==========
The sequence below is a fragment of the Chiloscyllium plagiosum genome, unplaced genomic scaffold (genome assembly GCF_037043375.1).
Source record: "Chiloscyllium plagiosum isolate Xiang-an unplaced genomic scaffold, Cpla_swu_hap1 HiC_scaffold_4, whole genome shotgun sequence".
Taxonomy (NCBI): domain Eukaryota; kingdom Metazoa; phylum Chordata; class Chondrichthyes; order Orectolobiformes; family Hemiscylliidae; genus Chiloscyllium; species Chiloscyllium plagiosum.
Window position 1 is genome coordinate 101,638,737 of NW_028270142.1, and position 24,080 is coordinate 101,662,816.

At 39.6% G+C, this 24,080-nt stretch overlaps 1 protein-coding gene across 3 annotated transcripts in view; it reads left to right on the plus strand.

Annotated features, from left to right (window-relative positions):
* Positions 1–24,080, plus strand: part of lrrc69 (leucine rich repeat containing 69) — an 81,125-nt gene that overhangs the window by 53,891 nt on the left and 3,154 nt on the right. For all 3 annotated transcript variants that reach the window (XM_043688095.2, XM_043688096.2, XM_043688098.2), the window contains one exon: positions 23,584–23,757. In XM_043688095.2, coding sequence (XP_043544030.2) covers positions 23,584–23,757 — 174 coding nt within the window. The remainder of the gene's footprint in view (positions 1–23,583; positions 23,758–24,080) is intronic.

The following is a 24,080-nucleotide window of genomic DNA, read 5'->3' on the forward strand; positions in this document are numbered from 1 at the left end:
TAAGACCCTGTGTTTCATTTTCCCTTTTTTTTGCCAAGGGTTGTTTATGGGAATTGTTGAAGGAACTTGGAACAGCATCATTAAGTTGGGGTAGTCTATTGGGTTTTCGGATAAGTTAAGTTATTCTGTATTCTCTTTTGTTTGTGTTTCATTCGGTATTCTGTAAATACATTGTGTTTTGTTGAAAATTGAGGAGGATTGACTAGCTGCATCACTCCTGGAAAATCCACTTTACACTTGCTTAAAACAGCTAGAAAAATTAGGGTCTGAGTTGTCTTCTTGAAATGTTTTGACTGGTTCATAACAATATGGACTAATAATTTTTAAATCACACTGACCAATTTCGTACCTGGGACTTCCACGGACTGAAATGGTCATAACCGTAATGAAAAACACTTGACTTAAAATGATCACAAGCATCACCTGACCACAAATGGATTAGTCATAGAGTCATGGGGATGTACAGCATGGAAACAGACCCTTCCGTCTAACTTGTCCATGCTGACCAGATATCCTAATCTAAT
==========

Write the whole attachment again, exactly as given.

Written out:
The sequence below is a fragment of the Chiloscyllium plagiosum genome, unplaced genomic scaffold (genome assembly GCF_037043375.1).
Source record: "Chiloscyllium plagiosum isolate Xiang-an unplaced genomic scaffold, Cpla_swu_hap1 HiC_scaffold_4, whole genome shotgun sequence".
Taxonomy (NCBI): domain Eukaryota; kingdom Metazoa; phylum Chordata; class Chondrichthyes; order Orectolobiformes; family Hemiscylliidae; genus Chiloscyllium; species Chiloscyllium plagiosum.
Window position 1 is genome coordinate 101,638,737 of NW_028270142.1, and position 24,080 is coordinate 101,662,816.

At 39.6% G+C, this 24,080-nt stretch overlaps 1 protein-coding gene across 3 annotated transcripts in view; it reads left to right on the plus strand.

Annotated features, from left to right (window-relative positions):
* Positions 1–24,080, plus strand: part of lrrc69 (leucine rich repeat containing 69) — an 81,125-nt gene that overhangs the window by 53,891 nt on the left and 3,154 nt on the right. For all 3 annotated transcript variants that reach the window (XM_043688095.2, XM_043688096.2, XM_043688098.2), the window contains one exon: positions 23,584–23,757. In XM_043688095.2, coding sequence (XP_043544030.2) covers positions 23,584–23,757 — 174 coding nt within the window. The remainder of the gene's footprint in view (positions 1–23,583; positions 23,758–24,080) is intronic.

The following is a 24,080-nucleotide window of genomic DNA, read 5'->3' on the forward strand; positions in this document are numbered from 1 at the left end:
TAAGACCCTGTGTTTCATTTTCCCTTTTTTTTGCCAAGGGTTGTTTATGGGAATTGTTGAAGGAACTTGGAACAGCATCATTAAGTTGGGGTAGTCTATTGGGTTTTCGGATAAGTTAAGTTATTCTGTATTCTCTTTTGTTTGTGTTTCATTCGGTATTCTGTAAATACATTGTGTTTTGTTGAAAATTGAGGAGGATTGACTAGCTGCATCACTCCTGGAAAATCCACTTTACACTTGCTTAAAACAGCTAGAAAAATTAGGGTCTGAGTTGTCTTCTTGAAATGTTTTGACTGGTTCATAACAATATGGACTAATAATTTTTAAATCACACTGACCAATTTCGTACCTGGGACTTCCACGGACTGAAATGGTCATAACCGTAATGAAAAACACTTGACTTAAAATGATCACAAGCATCACCTGACCACAAATGGATTAGTCATAGAGTCATGGGGATGTACAGCATGGAAACAGACCCTTCCGTCTAACTTGTCCATGCTGACCAGATATCCTAATCTAAT